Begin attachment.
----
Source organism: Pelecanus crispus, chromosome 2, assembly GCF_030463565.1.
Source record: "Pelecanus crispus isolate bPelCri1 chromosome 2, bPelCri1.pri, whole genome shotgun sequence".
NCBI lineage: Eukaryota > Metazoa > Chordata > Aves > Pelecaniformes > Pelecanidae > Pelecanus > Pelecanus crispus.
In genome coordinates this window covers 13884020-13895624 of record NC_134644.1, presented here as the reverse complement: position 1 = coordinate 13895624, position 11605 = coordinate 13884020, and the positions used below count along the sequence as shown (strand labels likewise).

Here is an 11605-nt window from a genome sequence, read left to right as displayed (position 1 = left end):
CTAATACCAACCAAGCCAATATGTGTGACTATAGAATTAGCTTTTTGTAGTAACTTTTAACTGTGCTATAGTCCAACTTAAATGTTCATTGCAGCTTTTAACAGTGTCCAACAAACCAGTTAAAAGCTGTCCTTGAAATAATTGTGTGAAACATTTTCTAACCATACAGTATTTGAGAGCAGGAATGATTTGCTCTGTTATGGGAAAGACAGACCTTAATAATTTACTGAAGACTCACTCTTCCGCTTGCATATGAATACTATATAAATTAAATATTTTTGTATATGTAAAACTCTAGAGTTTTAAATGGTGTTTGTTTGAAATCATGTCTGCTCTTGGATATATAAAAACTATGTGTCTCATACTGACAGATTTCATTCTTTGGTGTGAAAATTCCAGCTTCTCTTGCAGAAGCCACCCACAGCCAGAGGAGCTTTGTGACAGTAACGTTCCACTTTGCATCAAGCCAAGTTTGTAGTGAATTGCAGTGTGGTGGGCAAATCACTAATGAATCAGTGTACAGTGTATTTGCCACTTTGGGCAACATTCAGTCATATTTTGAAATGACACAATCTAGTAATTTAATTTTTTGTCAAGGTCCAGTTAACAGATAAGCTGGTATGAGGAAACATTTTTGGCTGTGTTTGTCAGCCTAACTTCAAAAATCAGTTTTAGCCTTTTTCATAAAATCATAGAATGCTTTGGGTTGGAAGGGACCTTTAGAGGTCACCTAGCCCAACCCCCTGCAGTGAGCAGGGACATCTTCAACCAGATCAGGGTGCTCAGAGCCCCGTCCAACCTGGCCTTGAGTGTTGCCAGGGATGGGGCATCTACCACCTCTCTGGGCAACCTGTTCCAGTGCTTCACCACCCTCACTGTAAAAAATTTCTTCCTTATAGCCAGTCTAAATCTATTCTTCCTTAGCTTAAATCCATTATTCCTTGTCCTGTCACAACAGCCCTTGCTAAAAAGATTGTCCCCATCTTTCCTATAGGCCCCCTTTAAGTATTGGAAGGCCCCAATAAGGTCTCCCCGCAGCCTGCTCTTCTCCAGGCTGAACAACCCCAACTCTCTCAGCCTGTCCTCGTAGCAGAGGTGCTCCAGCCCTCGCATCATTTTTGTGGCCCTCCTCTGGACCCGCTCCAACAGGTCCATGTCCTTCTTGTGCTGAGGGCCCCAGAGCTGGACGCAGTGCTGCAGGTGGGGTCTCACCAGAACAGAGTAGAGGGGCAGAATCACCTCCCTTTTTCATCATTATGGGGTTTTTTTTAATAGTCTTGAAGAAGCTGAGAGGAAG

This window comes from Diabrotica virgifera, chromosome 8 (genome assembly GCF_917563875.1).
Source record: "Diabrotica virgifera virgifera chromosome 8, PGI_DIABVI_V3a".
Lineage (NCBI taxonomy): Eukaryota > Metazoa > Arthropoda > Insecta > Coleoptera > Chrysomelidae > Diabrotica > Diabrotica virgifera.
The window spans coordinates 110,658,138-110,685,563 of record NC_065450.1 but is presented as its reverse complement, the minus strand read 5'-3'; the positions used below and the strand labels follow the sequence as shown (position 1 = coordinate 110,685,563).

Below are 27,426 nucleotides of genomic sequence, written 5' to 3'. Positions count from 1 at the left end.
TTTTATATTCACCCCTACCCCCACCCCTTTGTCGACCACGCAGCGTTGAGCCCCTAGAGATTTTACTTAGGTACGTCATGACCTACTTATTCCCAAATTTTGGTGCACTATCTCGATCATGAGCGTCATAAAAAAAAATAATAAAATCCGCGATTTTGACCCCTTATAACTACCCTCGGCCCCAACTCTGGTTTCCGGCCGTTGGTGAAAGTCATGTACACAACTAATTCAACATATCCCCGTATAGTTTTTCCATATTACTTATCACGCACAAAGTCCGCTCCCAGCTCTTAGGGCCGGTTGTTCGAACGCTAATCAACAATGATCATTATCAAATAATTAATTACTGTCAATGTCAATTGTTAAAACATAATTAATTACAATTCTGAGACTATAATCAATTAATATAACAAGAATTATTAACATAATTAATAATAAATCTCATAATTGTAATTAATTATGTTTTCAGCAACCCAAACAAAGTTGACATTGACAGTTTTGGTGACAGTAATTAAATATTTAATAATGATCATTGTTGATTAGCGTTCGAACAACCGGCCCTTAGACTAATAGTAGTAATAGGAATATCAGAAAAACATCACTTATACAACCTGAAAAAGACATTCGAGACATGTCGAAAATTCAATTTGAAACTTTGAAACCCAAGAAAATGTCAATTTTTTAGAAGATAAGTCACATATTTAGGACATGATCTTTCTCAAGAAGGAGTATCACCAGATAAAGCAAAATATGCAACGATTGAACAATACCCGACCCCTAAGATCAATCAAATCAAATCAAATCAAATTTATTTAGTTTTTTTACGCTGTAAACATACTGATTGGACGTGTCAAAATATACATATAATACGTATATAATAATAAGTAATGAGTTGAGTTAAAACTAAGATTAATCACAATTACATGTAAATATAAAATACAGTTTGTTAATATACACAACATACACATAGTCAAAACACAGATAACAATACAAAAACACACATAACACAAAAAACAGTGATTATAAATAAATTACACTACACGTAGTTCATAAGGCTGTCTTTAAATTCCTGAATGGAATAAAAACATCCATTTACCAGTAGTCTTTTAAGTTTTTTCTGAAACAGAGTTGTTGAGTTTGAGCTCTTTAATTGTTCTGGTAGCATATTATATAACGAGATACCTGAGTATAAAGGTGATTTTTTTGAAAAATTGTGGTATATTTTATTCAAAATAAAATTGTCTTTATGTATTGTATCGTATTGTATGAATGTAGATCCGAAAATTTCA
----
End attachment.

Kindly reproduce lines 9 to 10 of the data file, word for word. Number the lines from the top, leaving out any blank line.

Lineage (NCBI taxonomy): Eukaryota > Metazoa > Arthropoda > Insecta > Coleoptera > Chrysomelidae > Diabrotica > Diabrotica virgifera.
The window spans coordinates 110,658,138-110,685,563 of record NC_065450.1 but is presented as its reverse complement, the minus strand read 5'-3'; the positions used below and the strand labels follow the sequence as shown (position 1 = coordinate 110,685,563).